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Auditory Perception

Unique to mammals, the cochlea (Greek for ‘snail’) is a spiral cavity in the bony labyrinth of the inner ear. Sensory neurons lining the cochlea have hair-like structures that vibrate when hit by soundwaves. The neurons translate the vibrations into spiking electrical signals that are relayed to the brain. The architecture of the cochlea amplifies and separates audio frequencies while preserving their precise timing, which is essential for calculating sound location. The human hearing system can interpret complex auditory environments comprising multiple sound sources and echoes, prioritising important information. For example, at a party, you can attend to one group’s conversation while tuning out many other conversations. Sound engineers struggle to do the same with conventional microphones and audio processing techniques.

Artificial cochleas have been implanted in humans since the 1970s. They use a microphone to digitise sounds. A processor filters the digitised sounds to prioritise audible speech. A radio transmitter sends the processor’s output to a receiver, which converts the radio signals to electrical impulses, which stimulate the cochlear nerve to signal the brain. Hearing and speech understanding show wide variation across recipients of conventional cochlea implants. At ICNS, inspired by nature, we develop artificial cochleas that replicate the superior performance and efficiency of biological auditory systems in complex environments. In the process, we gain new insights into human hearing.


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Tactile Perception

mechanoreceptor is a sensory neuron that responds to mechanical pressure or distortion. There are several types of mechanoreceptors in human skin, enabling us to sense light or heavy pressure, vibrations, rough or smooth texture, shapes and edges, skin stretch, grip and slippage. There are also mechanoreceptors in our muscles and joints. We consciously or reflexively adjust our body position and movements in response to feedback from our mechanoreceptors, sent via the neural network of our somatosensory system.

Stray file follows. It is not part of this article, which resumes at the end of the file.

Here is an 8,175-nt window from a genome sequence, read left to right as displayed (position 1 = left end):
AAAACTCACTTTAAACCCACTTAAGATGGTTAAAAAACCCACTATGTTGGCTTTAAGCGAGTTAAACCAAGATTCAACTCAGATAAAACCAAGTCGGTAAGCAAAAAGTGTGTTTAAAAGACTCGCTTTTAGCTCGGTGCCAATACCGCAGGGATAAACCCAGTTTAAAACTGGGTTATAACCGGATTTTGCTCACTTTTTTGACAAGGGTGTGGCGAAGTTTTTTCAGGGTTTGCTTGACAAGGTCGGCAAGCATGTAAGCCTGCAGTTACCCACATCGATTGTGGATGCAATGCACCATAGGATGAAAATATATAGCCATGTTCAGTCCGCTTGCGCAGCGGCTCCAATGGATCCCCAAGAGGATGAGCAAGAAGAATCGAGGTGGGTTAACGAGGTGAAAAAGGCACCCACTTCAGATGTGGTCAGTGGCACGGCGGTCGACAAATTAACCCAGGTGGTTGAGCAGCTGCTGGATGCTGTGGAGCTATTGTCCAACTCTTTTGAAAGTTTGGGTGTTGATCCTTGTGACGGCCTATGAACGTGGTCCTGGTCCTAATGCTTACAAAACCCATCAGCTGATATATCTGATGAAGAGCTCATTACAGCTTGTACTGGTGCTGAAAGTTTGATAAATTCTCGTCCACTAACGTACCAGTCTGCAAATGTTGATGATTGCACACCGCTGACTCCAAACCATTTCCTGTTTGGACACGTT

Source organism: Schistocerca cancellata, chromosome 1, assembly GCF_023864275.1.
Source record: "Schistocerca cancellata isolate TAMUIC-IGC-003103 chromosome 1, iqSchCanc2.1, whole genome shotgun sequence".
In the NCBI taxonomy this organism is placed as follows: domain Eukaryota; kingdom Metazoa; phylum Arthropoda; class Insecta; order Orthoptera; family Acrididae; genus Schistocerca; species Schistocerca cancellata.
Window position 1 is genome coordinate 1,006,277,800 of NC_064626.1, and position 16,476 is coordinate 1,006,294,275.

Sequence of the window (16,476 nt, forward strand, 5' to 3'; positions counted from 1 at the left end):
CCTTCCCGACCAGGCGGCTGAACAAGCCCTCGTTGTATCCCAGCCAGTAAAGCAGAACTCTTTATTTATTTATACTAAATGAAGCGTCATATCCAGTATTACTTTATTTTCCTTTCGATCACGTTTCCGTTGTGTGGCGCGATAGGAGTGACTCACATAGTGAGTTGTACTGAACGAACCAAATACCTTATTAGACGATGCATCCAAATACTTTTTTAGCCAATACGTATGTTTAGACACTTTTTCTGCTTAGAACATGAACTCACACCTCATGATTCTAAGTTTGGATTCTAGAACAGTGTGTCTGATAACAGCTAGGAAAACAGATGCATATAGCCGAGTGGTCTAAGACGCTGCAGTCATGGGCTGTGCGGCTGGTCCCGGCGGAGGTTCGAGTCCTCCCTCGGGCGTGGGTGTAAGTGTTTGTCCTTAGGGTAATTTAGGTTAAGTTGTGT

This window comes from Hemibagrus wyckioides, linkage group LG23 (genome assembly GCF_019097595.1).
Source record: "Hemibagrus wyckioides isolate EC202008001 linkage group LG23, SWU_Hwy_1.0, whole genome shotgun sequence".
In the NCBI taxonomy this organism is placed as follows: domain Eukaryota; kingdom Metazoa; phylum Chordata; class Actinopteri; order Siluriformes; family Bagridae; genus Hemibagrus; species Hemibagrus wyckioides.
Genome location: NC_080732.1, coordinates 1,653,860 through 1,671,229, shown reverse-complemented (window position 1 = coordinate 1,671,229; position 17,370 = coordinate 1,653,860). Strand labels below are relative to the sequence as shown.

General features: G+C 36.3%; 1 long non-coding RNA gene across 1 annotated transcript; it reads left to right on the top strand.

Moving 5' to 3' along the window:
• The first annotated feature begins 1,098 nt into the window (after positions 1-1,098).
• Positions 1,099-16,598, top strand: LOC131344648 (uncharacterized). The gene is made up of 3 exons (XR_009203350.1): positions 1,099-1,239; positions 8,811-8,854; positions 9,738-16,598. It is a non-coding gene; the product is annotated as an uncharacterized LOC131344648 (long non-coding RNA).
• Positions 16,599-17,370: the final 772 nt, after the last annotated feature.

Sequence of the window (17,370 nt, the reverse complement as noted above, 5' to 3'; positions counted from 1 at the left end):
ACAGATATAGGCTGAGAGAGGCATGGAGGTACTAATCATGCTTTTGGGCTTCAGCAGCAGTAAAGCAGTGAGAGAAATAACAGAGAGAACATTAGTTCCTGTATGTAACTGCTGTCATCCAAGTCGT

To better understand how neurons transmit sensory information and motor (movement) control signals, ICNS researchers study people with fully functioning somatosensory systems. We decode the spiking voltage signals recorded from their mechanoreceptors, mapping each response to the sensation. Based on our study of human subjects, we are developing an artificial, neuromorphic, tactile sensory system on which we can perform further experiments to gain more insights. We aim to develop closed-loop control schemes connecting neuroprosthetic devices to the human nervous system, returning tactile perception and motor control to people who have lost them through injury or disease.


  • University of Sheffield
  • Bristol Robotics Laboratory

Olfactory Perception

This area covers the sense of smell, and chemical sensing, as inspired by biology. We simulate the architecture of the olfactory system, which can be used to solve many data classification problems. We design spiking networks for data classification inspired by computing principles found in the olfactory system, and build dedicated, power-efficient hardware to run these networks in real time.